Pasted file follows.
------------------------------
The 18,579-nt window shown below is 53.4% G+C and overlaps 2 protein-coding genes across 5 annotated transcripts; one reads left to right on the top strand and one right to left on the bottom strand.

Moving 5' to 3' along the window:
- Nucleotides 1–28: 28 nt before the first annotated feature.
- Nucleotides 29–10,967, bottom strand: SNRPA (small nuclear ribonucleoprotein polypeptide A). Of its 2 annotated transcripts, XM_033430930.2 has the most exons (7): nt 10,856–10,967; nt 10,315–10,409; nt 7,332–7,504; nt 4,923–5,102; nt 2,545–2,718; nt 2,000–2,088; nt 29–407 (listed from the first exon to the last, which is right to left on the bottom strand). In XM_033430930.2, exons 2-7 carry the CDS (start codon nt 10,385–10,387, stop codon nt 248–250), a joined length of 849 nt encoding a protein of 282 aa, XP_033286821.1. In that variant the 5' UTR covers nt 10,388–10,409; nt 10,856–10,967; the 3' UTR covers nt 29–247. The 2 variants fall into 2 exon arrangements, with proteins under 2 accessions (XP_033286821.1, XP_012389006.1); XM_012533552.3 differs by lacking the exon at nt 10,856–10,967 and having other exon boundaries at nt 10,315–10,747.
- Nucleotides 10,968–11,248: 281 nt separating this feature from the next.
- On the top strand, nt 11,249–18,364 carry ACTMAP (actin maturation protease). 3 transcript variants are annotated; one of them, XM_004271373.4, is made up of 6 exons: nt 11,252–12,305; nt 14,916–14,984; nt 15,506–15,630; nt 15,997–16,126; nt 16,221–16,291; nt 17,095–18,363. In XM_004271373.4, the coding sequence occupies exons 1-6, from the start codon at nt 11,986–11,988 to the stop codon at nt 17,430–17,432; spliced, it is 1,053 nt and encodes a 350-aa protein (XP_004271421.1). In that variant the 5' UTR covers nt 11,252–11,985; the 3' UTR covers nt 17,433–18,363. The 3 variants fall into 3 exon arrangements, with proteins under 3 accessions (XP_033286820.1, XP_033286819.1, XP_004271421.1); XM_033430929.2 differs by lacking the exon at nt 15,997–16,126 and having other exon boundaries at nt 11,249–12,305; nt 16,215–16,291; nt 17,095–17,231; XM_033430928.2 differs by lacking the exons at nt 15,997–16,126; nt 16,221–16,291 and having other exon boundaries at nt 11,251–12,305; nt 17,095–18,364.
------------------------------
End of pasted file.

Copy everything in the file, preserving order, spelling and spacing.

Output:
The 18,579-nt window shown below is 53.4% G+C and overlaps 2 protein-coding genes across 5 annotated transcripts; one reads left to right on the top strand and one right to left on the bottom strand.

Moving 5' to 3' along the window:
- Nucleotides 1–28: 28 nt before the first annotated feature.
- Nucleotides 29–10,967, bottom strand: SNRPA (small nuclear ribonucleoprotein polypeptide A). Of its 2 annotated transcripts, XM_033430930.2 has the most exons (7): nt 10,856–10,967; nt 10,315–10,409; nt 7,332–7,504; nt 4,923–5,102; nt 2,545–2,718; nt 2,000–2,088; nt 29–407 (listed from the first exon to the last, which is right to left on the bottom strand). In XM_033430930.2, exons 2-7 carry the CDS (start codon nt 10,385–10,387, stop codon nt 248–250), a joined length of 849 nt encoding a protein of 282 aa, XP_033286821.1. In that variant the 5' UTR covers nt 10,388–10,409; nt 10,856–10,967; the 3' UTR covers nt 29–247. The 2 variants fall into 2 exon arrangements, with proteins under 2 accessions (XP_033286821.1, XP_012389006.1); XM_012533552.3 differs by lacking the exon at nt 10,856–10,967 and having other exon boundaries at nt 10,315–10,747.
- Nucleotides 10,968–11,248: 281 nt separating this feature from the next.
- On the top strand, nt 11,249–18,364 carry ACTMAP (actin maturation protease). 3 transcript variants are annotated; one of them, XM_004271373.4, is made up of 6 exons: nt 11,252–12,305; nt 14,916–14,984; nt 15,506–15,630; nt 15,997–16,126; nt 16,221–16,291; nt 17,095–18,363. In XM_004271373.4, the coding sequence occupies exons 1-6, from the start codon at nt 11,986–11,988 to the stop codon at nt 17,430–17,432; spliced, it is 1,053 nt and encodes a 350-aa protein (XP_004271421.1). In that variant the 5' UTR covers nt 11,252–11,985; the 3' UTR covers nt 17,433–18,363. The 3 variants fall into 3 exon arrangements, with proteins under 3 accessions (XP_033286820.1, XP_033286819.1, XP_004271421.1); XM_033430929.2 differs by lacking the exon at nt 15,997–16,126 and having other exon boundaries at nt 11,249–12,305; nt 16,215–16,291; nt 17,095–17,231; XM_033430928.2 differs by lacking the exons at nt 15,997–16,126; nt 16,221–16,291 and having other exon boundaries at nt 11,251–12,305; nt 17,095–18,364.